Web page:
A cool premise... but can a paid title like this compete against a bevy of free-to-play multiplayer games?
Velan co-founder Karthik Bala told Stevivor that the dodgeball game — or, rather “dodgebrawl” according to the developer — started off as a prototype around four years ago, built around a “deceptively simple mechanic that showed the promise of depth, skill [and is] something we’ve never tired of playing.”
Play is based around the principles of dodgeball — throwing and catching the ball — and is further videogameified with power-ups, hang gliders and special balls that change the state of play. Rather than playing in a gynmasium of the like, Knockout City takes place on large, sprawling multiplayer maps, with five available at the game’s launch in May of this year. Despite maps that might look like they belong in the likes of Rocket League, Apex Legends or Call of Duty, Velan Studios says its title is less of a multiplayer shooter and more of a fighting game or brawler, relying on timing rather than just aiming and shooting. Emplying perfect timing while catching a ball that’s been thrown at you, as an example, will provide a boost to the ball’s speed as you throw it back at an opponent. Trick throws can also be employed to curve the ball around obstacles, striking a foe who literally couldn’t see it coming.
In addition to straight-up throwing and catching, players on a team can also pass balls — because there are multiple in play — to one another. If a ball isn’t nearby, players also have the option to curl up into one themselves and have another player throw them as well. In addition to player-as-ball, Knockout City will also offer up special balls with power-ups. These include one that will cage players (the Cage Ball), another that will impact gravity (the Moon Ball), an explosive Bomb Ball, and three more, as six are planned for launch.
At launch, Knockout City plans to include the aforementioned five maps and six special balls alongside five different game modes; already, we know that a 3v3 mode, a Kill Confirmed-style mode and a 4-player free-for-all will make up most of that list. Games will be offered as casual, ranked and private matches, with the first two types drawing in players using skill-based matchmaking.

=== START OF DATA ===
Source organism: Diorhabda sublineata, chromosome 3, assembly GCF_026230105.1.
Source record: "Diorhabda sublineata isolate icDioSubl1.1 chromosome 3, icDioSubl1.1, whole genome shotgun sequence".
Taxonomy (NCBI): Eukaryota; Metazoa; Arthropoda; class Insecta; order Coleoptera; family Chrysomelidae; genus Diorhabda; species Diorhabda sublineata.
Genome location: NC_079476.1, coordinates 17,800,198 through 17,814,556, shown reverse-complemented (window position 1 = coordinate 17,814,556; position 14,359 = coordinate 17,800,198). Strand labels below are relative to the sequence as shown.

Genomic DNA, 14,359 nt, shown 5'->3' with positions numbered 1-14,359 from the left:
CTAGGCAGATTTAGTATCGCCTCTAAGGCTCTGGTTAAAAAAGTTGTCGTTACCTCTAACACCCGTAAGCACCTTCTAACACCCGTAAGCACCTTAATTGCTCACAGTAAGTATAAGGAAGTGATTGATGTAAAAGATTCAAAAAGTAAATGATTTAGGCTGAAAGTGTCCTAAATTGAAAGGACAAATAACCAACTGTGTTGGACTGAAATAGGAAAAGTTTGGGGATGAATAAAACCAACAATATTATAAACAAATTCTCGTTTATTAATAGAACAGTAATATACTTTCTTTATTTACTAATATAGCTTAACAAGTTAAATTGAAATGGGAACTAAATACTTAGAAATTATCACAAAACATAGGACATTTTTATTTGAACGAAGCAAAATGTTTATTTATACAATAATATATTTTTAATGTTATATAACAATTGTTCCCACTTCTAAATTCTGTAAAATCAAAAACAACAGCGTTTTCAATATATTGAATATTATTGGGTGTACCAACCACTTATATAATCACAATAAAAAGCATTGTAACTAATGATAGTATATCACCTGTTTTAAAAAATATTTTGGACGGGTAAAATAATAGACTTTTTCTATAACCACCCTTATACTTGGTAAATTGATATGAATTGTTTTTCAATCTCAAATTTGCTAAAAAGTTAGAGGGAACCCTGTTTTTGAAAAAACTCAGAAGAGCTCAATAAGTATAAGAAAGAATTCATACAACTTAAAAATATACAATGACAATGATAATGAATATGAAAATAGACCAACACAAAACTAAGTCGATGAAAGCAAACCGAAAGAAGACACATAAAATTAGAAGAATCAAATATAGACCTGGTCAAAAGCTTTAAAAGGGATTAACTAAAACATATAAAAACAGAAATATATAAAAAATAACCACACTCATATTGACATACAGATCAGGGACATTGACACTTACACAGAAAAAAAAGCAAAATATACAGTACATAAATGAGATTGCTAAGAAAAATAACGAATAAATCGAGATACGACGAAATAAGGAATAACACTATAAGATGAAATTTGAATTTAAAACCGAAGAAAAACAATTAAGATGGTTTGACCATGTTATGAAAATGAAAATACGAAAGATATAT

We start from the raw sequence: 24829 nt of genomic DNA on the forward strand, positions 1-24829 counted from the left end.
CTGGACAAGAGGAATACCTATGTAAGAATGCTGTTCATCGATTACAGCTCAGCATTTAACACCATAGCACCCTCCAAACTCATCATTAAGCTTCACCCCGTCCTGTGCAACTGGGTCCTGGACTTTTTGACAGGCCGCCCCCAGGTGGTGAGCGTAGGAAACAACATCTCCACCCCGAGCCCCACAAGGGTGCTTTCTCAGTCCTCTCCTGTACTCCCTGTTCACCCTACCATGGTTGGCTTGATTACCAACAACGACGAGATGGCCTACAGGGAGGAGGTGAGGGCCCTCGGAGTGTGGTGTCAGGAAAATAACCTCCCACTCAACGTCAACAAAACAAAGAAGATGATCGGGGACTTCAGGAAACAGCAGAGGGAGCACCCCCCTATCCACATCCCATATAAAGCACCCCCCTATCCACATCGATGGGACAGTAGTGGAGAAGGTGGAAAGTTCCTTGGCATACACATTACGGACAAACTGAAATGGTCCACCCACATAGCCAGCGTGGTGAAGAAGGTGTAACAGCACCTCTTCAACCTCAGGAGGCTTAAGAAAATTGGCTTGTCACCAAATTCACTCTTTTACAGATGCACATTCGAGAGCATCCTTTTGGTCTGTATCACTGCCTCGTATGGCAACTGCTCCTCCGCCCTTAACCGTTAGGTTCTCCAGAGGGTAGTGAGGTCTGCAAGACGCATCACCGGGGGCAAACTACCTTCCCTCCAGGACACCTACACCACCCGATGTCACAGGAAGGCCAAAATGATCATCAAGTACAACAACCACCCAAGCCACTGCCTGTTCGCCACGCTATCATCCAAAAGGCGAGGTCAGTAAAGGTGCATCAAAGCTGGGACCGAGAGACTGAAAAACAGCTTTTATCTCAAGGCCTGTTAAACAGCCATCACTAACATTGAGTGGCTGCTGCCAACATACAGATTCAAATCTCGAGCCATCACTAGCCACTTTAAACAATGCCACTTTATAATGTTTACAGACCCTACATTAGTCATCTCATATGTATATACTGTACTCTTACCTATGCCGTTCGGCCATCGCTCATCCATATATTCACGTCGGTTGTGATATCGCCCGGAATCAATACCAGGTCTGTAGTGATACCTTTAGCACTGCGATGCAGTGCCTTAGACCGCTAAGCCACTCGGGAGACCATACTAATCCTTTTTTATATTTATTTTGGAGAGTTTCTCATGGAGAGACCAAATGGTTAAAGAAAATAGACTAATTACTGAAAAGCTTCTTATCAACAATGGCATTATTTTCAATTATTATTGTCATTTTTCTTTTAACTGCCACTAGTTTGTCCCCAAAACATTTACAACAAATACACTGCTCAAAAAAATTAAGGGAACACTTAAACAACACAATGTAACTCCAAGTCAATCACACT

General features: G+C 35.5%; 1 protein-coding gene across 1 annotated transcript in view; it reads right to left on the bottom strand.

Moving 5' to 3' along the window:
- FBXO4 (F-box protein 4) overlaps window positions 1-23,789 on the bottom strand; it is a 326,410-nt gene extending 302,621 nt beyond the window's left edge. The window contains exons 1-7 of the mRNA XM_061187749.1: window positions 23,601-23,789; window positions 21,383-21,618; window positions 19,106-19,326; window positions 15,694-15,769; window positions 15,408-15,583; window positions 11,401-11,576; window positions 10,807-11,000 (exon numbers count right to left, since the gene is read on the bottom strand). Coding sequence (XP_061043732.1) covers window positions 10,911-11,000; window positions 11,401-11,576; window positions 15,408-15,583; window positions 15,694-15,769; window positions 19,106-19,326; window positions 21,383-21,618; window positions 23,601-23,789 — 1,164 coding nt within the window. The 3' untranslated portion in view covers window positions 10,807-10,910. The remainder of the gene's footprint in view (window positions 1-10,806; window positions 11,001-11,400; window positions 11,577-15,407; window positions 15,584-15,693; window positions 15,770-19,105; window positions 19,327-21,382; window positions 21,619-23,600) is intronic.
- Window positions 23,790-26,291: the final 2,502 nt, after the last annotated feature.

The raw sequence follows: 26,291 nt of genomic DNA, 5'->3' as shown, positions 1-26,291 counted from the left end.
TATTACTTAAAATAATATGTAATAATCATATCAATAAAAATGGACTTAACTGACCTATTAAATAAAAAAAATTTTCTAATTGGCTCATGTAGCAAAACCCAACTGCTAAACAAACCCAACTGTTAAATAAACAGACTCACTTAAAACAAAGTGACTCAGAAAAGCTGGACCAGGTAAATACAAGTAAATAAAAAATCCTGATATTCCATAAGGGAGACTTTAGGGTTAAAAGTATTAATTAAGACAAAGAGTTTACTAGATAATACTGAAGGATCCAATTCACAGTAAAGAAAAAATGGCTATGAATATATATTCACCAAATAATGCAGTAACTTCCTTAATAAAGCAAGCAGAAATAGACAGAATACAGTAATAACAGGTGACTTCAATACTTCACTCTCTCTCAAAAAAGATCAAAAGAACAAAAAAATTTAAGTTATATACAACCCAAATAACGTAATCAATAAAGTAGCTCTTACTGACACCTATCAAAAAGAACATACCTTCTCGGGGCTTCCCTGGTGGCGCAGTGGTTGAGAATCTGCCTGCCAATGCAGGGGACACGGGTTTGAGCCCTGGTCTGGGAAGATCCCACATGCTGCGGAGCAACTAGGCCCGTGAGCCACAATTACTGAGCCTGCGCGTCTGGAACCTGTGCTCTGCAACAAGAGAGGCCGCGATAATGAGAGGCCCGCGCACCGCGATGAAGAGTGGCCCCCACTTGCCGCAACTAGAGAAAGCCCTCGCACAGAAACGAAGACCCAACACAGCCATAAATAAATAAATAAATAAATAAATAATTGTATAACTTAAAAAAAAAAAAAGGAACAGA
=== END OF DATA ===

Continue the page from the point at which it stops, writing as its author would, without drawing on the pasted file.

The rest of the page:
Players will have a ton of customisation options available — and can earn currency or simply buy it with real-world money to change up their characters — and the same is true for Crews, Knockout City‘s clan system. Up to 32 people can be part of a Crew, and that grouping is free to expresss themselves with a variety of additional customisation options too. Seasons will factor into the title quite heavily, rotating every nine weeks and offering up new content with each one. Velan is adamant that the title will never be pay-to-win, with only cosmetic options available and nothing that could give one player an advantage over another.
While all this sounds novel, Knockout City isn’t going the free-to-play route and instead will ask for a one-time fee of $19.99 USD to play. That said, a free trial will be offered to all, and while it will provide full access to the game, it was unclear how long one will get to play for free. Simply put, we’ve seen another multiplayer EA Original title, Rocket Arena, go the paid route and fail miserably, up against free-to-pay multiplayer juggernauts like Apex Legends, Fortnite, Rocket League, Call of Duty Warzone and more. I can’t imagine Knockout City will fare any better.
Knockout City is planned for a 21 May 2020 release on Windows PC via Origin and Steam, Xbox One, Xbox Series S & X, P4, PS5 and Switch. Cross-play and cross-progression will be offered between all platforms. Furthermore, a PC-only public closed beta will be offered over 20-21 February and will offer 3v3 play across three maps and with three special balls available.